August 10, 2022 6:45 AM

Is Ontario’s electric vehicles program going nowhere?

Last year saw Ontario lead Canada’s adoption of electric vehicles, but is it still keeping up now?

/ Published 4 years ago

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As the 21st century saw the world turning to a more environmentally and socially aware stance and movement, numerous nations started adopting new technologies that can help with this progress, prioritizing those that can help lessen global problems like global warming. One such solution is the rise of electric cars, which can potentially lessen the use of fossil fuels that emit gasses that further the damage done in the atmosphere, as well as open a new avenue for sustainable fuel.

Electric cars have been around for quite some time, although it’s only in the more recent years when these electricity-powered vehicles are given much-needed space in the limelight, with Canada as one of the countries that focused on doing it. Of course, given Canada’s world-renowned tech sector, it’s not a surprise that the G7 nation is pushing significant efforts to further adapt the electric vehicles. In fact, a previous report made by Canada’s Fleetcarma electric vehicle adoption grew significantly during last year in the country, with sales growing 68 percent last year, or equivalent to almost 50,000 plug-in vehicles.

The bulk of the increase can be attributed to a 120 percent increase in Ontario, which drove sales in the entire country.

Ontario and its electric vehicles in 2018

However, despite the clear growth that was observed last year, 2018 still came with challenges and hurdles, especially for e-vehicles. The beginning of the year came with failed and canceled programs in the province. Ontario however, is not so keen on giving up, and the province is still hoping for a second boost from its own federal government.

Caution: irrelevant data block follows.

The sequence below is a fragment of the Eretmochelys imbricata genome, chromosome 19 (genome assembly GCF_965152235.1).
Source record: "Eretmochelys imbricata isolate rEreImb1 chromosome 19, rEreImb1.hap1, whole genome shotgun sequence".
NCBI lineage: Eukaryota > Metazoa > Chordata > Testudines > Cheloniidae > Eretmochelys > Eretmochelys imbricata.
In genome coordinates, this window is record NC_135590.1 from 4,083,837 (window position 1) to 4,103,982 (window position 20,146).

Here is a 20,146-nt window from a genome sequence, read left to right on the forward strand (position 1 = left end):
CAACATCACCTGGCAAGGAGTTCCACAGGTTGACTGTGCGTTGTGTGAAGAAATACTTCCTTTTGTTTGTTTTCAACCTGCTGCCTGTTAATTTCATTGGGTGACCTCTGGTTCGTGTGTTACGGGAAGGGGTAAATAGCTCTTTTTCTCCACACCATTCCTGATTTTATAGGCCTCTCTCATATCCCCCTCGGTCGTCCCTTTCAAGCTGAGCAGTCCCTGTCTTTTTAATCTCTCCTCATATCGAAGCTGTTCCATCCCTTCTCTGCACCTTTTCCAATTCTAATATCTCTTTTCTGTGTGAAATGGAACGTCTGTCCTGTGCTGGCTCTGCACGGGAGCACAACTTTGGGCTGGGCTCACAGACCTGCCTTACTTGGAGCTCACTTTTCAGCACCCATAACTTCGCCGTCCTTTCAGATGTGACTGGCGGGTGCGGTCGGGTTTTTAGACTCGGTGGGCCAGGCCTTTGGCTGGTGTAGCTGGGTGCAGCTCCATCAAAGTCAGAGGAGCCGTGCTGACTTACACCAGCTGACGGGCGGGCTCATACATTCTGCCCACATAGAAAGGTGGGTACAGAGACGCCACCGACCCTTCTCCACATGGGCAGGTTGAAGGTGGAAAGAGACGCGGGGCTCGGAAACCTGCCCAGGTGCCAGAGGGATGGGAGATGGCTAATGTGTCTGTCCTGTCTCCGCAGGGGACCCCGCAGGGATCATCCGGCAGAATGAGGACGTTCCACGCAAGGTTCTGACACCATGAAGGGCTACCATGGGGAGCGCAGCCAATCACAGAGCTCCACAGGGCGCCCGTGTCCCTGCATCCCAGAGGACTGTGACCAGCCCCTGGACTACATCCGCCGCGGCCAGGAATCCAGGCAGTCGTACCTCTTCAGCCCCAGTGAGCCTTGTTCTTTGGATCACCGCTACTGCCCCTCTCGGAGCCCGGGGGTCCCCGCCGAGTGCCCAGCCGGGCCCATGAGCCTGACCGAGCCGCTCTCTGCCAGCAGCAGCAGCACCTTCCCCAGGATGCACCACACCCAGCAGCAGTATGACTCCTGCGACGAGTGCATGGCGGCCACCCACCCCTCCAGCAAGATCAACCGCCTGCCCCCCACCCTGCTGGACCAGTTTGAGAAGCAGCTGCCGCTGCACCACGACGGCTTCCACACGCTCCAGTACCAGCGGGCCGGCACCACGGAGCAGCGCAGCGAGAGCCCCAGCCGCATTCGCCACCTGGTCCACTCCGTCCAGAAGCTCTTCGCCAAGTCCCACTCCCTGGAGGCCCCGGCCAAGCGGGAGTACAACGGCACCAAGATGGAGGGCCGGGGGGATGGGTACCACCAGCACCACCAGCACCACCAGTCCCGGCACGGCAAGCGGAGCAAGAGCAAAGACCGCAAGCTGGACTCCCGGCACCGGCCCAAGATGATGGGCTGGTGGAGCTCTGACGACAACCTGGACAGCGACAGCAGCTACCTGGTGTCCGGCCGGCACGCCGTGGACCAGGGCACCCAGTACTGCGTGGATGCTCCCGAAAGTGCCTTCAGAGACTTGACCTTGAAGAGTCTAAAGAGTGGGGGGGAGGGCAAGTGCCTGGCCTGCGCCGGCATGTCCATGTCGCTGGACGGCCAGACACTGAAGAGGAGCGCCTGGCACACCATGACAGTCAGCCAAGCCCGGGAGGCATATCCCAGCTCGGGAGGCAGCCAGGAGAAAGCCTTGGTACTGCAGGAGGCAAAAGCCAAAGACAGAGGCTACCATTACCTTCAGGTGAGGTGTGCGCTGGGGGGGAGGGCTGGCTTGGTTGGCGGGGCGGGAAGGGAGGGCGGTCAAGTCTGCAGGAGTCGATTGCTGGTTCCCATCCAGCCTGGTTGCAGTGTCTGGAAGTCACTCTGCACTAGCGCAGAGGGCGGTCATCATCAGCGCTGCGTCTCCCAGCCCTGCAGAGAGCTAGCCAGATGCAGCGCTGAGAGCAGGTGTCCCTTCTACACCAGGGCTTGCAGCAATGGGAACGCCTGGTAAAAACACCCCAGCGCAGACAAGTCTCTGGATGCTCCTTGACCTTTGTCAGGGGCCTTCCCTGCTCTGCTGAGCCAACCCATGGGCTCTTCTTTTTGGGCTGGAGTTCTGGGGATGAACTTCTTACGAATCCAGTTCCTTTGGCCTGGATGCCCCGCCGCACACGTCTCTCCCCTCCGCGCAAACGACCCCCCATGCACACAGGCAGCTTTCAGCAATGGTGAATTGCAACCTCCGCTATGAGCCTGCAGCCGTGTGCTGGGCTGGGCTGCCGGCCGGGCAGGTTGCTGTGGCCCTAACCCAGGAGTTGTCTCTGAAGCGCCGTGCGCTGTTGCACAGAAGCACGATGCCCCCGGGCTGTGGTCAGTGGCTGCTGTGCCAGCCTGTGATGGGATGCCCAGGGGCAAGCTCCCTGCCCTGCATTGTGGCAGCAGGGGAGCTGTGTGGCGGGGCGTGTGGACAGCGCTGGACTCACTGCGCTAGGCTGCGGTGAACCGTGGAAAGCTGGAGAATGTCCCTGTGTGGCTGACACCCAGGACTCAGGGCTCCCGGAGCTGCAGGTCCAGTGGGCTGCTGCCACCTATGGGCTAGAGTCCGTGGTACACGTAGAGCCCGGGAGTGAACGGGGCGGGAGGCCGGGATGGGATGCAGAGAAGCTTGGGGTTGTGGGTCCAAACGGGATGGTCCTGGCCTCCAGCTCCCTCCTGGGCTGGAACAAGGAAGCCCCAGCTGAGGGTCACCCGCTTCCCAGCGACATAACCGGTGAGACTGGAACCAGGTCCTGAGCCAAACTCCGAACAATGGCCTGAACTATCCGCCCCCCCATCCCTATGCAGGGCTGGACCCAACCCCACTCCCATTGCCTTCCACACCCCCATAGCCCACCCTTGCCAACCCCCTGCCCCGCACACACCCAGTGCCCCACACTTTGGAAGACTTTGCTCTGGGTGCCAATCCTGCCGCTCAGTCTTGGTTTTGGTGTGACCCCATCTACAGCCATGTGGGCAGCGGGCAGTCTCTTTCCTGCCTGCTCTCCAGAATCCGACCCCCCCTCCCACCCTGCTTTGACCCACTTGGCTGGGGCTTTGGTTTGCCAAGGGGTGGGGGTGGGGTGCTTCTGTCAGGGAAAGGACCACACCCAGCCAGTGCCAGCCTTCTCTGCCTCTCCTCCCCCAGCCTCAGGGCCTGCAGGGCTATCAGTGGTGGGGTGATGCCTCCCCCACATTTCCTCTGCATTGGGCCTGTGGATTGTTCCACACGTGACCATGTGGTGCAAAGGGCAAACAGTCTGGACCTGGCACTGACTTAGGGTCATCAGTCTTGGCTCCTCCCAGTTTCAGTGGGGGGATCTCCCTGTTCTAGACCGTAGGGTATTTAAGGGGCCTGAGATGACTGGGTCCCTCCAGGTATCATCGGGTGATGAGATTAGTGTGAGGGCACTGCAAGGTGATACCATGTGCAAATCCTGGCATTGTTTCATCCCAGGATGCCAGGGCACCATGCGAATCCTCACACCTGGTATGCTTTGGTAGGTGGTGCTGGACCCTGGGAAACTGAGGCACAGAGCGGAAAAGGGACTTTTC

Earlier this year, the Toronto Sun investigated the Electric Vehicle Chargers Ontario program, which is a 2016 Liberal program made to spend $20 million on a network of 500 charging stations for electric vehicles (EV) across the province.

Originally, the goal of this network was to “enable EV drivers to travel between and within cities,” as well as boost the sales for electric cars and “fight climate change.”

electric vehicles
Government-funded charging stations are reportedly often unused. (Source)

However, the investigation found out that only half of the charging stations (55 percent) were built by March 2017. Furthermore, according to customers, government-funded charging stations are often unused, while others are either frequently broken or in a state of disrepair. The reason for this is because, at present, the government still lacks the ability to track whether these charging stations are being used or just neglected.

So where does this leave the province?

Well, according to Toronto Electric Vehicle Association President Paul Raszewski, the first step is to focus on pushing the government to start incentive programs that can help out the drivers of these electric vehicles.

He said, “It would be nice if the current provincial government would enforce whatever previous contracts were signed by the previous government to make sure they would get built, but we’re not spending our energy on that.”

There’s no doubt that the use of electric vehicles will catch on in the near future, but until then, looks like it will have to go through some hurdles first.

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